author rptlab
Tue, 30 Apr 2013 14:28:14 +0100
changeset 3723 99aa837b6703
parent 3721 0c93dd8ff567
child 3731 b233dd0577ff
permissions -rw-r--r--
second stage of port to Python 3.3; working hello world

#Copyright ReportLab Europe Ltd. 2000-2012
#see license.txt for license details

"""Helpers for text wrapping, hyphenation, Asian text splitting and kinsoku shori.

How to split a 'big word' depends on the language and the writing system.  This module
works on a Unicode string.  It ought to grow by allowing ore algoriths to be plugged
in based on possible knowledge of the language and desirable 'niceness' of the algorithm.


__version__=''' $Id$ '''

from types import StringType, UnicodeType
from unicodedata import category
from reportlab.pdfbase.pdfmetrics import stringWidth
from reportlab.rl_config import _FUZZ

    #strongly prohibited e.g. end brackets, stop, exclamation...
    #middle priority e.g. continuation small vowels - wrapped on two lines but one string...
    #weakly prohibited - continuations, celsius symbol etc.

    #strongly prohibited
    #weaker - currency symbols, hash, postcode - prefixes

def is_multi_byte(ch):
    "Is this an Asian character?"
    return (ord(ch) >= 0x3000)
def getCharWidths(word, fontName, fontSize):
    """Returns a list of glyph widths.  Should be easy to optimize in _rl_accel

    >>> getCharWidths('Hello', 'Courier', 10)
    [6.0, 6.0, 6.0, 6.0, 6.0]
    >>> from reportlab.pdfbase.cidfonts import UnicodeCIDFont
    >>> from reportlab.pdfbase.pdfmetrics import registerFont
    >>> registerFont(UnicodeCIDFont('HeiseiMin-W3'))
    >>> getCharWidths(u'\u6771\u4EAC', 'HeiseiMin-W3', 10)   #most kanji are 100 ems
    [10.0, 10.0]
    #character-level function call; the performance is going to SUCK

    return [stringWidth(uChar, fontName, fontSize) for uChar in word]

def wordSplit(word, maxWidths, fontName, fontSize, encoding='utf8'):
    """Attempts to break a word which lacks spaces into two parts, the first of which
    fits in the remaining space.  It is allowed to add hyphens or whatever it wishes.

    This is intended as a wrapper for some language- and user-choice-specific splitting
    algorithms.  It should only be called after line breaking on spaces, which covers western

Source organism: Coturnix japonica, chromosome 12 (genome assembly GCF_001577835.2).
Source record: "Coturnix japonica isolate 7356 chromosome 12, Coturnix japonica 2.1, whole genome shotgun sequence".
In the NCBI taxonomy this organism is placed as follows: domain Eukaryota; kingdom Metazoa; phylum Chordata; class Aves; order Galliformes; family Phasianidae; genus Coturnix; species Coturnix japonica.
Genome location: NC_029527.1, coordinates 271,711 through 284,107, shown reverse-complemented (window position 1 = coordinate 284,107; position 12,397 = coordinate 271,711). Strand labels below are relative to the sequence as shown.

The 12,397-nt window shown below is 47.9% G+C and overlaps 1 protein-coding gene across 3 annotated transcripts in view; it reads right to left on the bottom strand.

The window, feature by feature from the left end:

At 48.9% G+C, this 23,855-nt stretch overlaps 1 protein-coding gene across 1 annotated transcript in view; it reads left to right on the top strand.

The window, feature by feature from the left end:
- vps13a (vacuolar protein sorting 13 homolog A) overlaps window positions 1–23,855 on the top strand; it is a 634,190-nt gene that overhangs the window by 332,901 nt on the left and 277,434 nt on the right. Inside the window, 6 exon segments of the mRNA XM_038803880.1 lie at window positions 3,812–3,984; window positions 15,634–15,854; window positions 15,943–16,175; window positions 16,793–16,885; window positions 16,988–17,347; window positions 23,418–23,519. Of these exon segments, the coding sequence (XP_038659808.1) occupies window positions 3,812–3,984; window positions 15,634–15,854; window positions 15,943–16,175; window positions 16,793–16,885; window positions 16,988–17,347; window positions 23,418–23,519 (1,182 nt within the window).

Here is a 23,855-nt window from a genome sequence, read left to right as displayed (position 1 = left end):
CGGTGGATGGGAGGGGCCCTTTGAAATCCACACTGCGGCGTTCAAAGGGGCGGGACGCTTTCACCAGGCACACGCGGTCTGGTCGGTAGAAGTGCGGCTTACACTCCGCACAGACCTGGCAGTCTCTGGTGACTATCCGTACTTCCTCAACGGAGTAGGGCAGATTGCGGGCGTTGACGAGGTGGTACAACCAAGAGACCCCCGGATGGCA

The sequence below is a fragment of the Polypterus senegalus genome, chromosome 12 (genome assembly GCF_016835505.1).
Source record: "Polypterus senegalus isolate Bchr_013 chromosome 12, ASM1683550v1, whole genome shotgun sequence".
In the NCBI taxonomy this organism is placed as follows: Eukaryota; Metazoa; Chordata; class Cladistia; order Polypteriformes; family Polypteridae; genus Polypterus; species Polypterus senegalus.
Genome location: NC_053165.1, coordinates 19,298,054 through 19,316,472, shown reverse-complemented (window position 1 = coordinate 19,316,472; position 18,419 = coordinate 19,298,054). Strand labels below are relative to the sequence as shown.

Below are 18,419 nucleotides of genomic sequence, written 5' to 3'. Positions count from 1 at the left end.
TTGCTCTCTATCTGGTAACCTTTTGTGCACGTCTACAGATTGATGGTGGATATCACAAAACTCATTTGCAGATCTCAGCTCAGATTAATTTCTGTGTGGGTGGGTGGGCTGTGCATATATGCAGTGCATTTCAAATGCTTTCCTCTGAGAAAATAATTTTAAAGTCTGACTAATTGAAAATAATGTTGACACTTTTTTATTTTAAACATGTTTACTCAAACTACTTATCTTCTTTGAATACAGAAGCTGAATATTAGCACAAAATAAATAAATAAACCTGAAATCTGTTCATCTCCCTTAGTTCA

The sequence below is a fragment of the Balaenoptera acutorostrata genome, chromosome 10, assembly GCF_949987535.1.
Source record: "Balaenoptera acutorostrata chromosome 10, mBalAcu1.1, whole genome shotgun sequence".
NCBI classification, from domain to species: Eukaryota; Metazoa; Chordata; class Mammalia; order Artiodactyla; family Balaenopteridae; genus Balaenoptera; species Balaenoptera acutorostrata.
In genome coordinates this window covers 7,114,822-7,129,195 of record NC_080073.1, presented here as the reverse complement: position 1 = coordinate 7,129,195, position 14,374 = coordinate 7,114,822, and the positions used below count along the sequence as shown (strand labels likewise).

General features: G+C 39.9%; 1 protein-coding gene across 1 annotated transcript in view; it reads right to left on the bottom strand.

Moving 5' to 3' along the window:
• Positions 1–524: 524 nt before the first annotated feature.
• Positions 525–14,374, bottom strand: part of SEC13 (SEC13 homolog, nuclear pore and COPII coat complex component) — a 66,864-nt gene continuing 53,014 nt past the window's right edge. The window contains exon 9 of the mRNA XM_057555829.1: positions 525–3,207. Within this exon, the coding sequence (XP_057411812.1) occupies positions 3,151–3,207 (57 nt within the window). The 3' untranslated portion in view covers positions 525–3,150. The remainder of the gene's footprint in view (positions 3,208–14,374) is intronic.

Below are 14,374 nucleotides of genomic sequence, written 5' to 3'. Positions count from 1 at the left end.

languages and is highly optimised already.  It works on the 'last unsplit word'.

    Presumably with further study one could write a Unicode splitting algorithm for text
    fragments whick was much faster.

    Courier characters should be 6 points wide.
    >>> wordSplit('HelloWorld', 30, 'Courier', 10)
    [[0.0, 'Hello'], [0.0, 'World']]
    >>> wordSplit('HelloWorld', 31, 'Courier', 10)
    [[1.0, 'Hello'], [1.0, 'World']]
    if type(word) is not UnicodeType:
        uword = word.decode(encoding)
        uword = word

    charWidths = getCharWidths(uword, fontName, fontSize)
    lines = dumbSplit(uword, charWidths, maxWidths)

    if type(word) is not UnicodeType:
        lines2 = []
        #convert back
        for (extraSpace, text) in lines:
            lines2.append([extraSpace, text.encode(encoding)])
        lines = lines2

    return lines

def dumbSplit(word, widths, maxWidths):
    """This function attempts to fit as many characters as possible into the available
    space, cutting "like a knife" between characters.  This would do for Chinese.
    It returns a list of (text, extraSpace) items where text is a Unicode string,
    and extraSpace is the points of unused space available on the line.  This is a
    structure which is fairly easy to display, and supports 'backtracking' approaches
    after the fact.

    Test cases assume each character is ten points wide...

    >>> dumbSplit(u'Hello', [10]*5, 60)
    [[10, u'Hello']]
    >>> dumbSplit(u'Hello', [10]*5, 50)
    [[0, u'Hello']]
    >>> dumbSplit(u'Hello', [10]*5, 40)
    [[0, u'Hell'], [30, u'o']]
    _more = """
    #>>> dumbSplit(u'Hello', [10]*5, 4)   # less than one character
    #(u'', u'Hello')
    # this says 'Nihongo wa muzukashii desu ne!' (Japanese is difficult isn't it?) in 12 characters
    >>> jtext = u'\u65e5\u672c\u8a9e\u306f\u96e3\u3057\u3044\u3067\u3059\u306d\uff01'
    >>> dumbSplit(jtext, [10]*11, 30)   #
    (u'\u65e5\u672c\u8a9e', u'\u306f\u96e3\u3057\u3044\u3067\u3059\u306d\uff01')
    if not isinstance(maxWidths,(list,tuple)): maxWidths = [maxWidths]
    assert type(word) is UnicodeType
    lines = []
    i = widthUsed = lineStartPos = 0